There is a better way

Just for a minute, imagine what it would be like to work for an organisation that is truly purpose-led, where individuals collaborate and contribute to deliver meaningful work, fuelled by powerful, autonomous and self-managed teams; an organisation that is known for its ability to consistently adapt to a rapidly changing environment, and effectively evolve and execute strategy.

It might, or might not, sound like utopia to you but either way, it’s not! On the contrary, there is a growing number of pioneering organisations leading the way, and these companies are setting an entirely new standard in terms of organisational maturity.

For these organisations, strategy is not a comprehensive power point presentation brought to life only through a series of static and one-way executive roadshows, hoping that somehow the strategic intent will miraculously translate into execution at the front-line. Instead, strategic direction is guided by purpose, intention and learning. The strategy is a signpost for teams as they lead, own and execute that strategy. It’s an iterative, dynamic, collaborative and organic process constantly evolving through learning and experimentation.

Culture is not an inorganic aspiration, brainstormed into a set of shared values, and captured on a laminated poster with beautiful icons. Instead, it’s authentic, coherent and merely a by-product of consistent behaviours over time (Rework 2018). These behaviours gravitate around collaboration, authenticity, ownership, learning and experimentation.

These companies don’t lead with policies and procedures, policies that merely are control mechanisms in disguise based on the underlying assumption that people can’t be trusted. Instead, these companies believe that people generally want to do good and that their true nature is wanting to contribute and make a difference. Therefore, their role is to provide individuals and teams with the freedom and trust they require to be truly autonomous and self-managed.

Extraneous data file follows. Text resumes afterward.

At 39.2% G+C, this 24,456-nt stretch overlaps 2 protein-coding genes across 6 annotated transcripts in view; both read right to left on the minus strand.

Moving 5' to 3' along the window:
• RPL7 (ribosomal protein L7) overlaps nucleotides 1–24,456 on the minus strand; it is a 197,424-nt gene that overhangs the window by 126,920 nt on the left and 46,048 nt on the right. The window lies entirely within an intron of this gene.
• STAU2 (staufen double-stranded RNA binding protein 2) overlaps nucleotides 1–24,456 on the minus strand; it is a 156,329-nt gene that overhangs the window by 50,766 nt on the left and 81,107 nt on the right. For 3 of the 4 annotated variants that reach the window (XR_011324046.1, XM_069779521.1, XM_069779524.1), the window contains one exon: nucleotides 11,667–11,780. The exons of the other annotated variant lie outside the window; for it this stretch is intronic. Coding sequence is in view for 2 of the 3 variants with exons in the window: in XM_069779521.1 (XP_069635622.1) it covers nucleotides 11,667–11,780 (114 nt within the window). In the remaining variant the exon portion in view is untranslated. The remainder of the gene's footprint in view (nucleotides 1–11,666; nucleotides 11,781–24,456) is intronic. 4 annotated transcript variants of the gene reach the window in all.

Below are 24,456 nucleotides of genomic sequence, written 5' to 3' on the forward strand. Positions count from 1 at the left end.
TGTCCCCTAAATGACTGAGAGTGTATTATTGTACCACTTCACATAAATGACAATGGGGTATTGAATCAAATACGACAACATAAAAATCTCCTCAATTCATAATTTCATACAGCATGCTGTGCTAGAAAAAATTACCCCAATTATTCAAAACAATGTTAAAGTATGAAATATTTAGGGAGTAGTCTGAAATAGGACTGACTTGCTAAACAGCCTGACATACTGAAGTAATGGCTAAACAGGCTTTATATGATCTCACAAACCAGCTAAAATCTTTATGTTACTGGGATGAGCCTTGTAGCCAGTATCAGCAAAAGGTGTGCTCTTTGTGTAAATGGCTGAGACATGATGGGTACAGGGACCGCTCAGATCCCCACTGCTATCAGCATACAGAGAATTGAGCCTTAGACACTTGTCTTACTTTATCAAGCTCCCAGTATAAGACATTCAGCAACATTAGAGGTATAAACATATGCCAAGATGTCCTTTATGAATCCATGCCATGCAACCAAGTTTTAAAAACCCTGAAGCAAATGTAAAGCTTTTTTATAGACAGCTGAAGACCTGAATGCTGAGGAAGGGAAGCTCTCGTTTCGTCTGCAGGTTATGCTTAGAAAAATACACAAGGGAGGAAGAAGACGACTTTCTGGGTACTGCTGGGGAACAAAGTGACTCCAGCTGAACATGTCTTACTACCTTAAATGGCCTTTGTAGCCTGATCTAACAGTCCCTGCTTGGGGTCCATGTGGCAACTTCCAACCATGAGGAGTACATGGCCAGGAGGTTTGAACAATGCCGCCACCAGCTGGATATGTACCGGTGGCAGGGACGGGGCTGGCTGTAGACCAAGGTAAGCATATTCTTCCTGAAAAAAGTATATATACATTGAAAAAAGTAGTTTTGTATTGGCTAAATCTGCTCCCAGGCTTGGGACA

“You can’t blow up bureaucracy with a bureaucratic change process. You can’t build a culture of trust with a program full of oversight and verification. Start the way you mean to finish.”- Aaron Dignam

Last year, I worked with Paul, Australian CEO of a Fortune 100 company, and his team. The scope of the engagement was to support them with the development and implementation of a new strategy. Faced with an unprecedented level of change and disruption, they predict that as much as 60% (!) of the current core business will have become obsolete by 2025, putting massive pressure on the organisation to adapt by creating new lines of business in adjacent spaces and uncharted territories.

From the outside, it looks like a typical management scenario of our time — a large, very traditional, global organisation trying to redefine and transform their business before the tide goes out. The recipe typically involves; a new strategy, some executive roadshows, cultural workshops, some new and fresh ways of working (e.g., ‘Agility at Scale’), and at the top of the shopping list you’ll find a handful of ‘strategic acquisitions’. However, too often this ambition of longevity and value creation turns into value destruction. The new strategy doesn’t translate into execution, the updated culture only becomes those laminated words on the wall in the boardroom, and the ‘agile at scale’ program stalls and finally suffocate under the compression of the old hierarchical and bureaucratical structures that prevail as the basic assumptions (mindset) in the organisation hasn’t changed.